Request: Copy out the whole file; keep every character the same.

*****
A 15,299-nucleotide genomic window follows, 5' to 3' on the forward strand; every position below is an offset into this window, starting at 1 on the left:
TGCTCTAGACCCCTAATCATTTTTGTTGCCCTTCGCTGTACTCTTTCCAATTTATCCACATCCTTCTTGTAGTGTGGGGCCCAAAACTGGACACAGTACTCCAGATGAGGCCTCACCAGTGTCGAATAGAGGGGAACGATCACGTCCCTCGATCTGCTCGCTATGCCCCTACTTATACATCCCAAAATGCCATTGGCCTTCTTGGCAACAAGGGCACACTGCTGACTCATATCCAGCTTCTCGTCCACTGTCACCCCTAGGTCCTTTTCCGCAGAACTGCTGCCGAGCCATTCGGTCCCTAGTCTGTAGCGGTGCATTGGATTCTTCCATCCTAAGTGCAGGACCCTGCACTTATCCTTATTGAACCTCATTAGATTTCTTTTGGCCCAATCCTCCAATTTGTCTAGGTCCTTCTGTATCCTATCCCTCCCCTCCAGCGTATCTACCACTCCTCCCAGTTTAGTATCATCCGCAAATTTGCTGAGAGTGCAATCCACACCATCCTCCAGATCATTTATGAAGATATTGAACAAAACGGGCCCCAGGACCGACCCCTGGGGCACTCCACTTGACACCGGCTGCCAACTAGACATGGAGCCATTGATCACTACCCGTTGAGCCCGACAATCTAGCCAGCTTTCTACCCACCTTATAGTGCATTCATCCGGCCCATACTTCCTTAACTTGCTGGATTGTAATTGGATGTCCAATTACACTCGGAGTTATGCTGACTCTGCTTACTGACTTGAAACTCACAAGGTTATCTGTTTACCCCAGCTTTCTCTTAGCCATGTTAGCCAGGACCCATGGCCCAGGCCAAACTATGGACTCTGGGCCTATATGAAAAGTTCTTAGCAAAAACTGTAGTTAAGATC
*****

A 15,299-nucleotide genomic window follows, 5' to 3' on the forward strand; every position below is an offset into this window, starting at 1 on the left:
TGCTCTAGACCCCTAATCATTTTTGTTGCCCTTCGCTGTACTCTTTCCAATTTATCCACATCCTTCTTGTAGTGTGGGGCCCAAAACTGGACACAGTACTCCAGATGAGGCCTCACCAGTGTCGAATAGAGGGGAACGATCACGTCCCTCGATCTGCTCGCTATGCCCCTACTTATACATCCCAAAATGCCATTGGCCTTCTTGGCAACAAGGGCACACTGCTGACTCATATCCAGCTTCTCGTCCACTGTCACCCCTAGGTCCTTTTCCGCAGAACTGCTGCCGAGCCATTCGGTCCCTAGTCTGTAGCGGTGCATTGGATTCTTCCATCCTAAGTGCAGGACCCTGCACTTATCCTTATTGAACCTCATTAGATTTCTTTTGGCCCAATCCTCCAATTTGTCTAGGTCCTTCTGTATCCTATCCCTCCCCTCCAGCGTATCTACCACTCCTCCCAGTTTAGTATCATCCGCAAATTTGCTGAGAGTGCAATCCACACCATCCTCCAGATCATTTATGAAGATATTGAACAAAACGGGCCCCAGGACCGACCCCTGGGGCACTCCACTTGACACCGGCTGCCAACTAGACATGGAGCCATTGATCACTACCCGTTGAGCCCGACAATCTAGCCAGCTTTCTACCCACCTTATAGTGCATTCATCCGGCCCATACTTCCTTAACTTGCTGGATTGTAATTGGATGTCCAATTACACTCGGAGTTATGCTGACTCTGCTTACTGACTTGAAACTCACAAGGTTATCTGTTTACCCCAGCTTTCTCTTAGCCATGTTAGCCAGGACCCATGGCCCAGGCCAAACTATGGACTCTGGGCCTATATGAAAAGTTCTTAGCAAAAACTGTAGTTAAGATC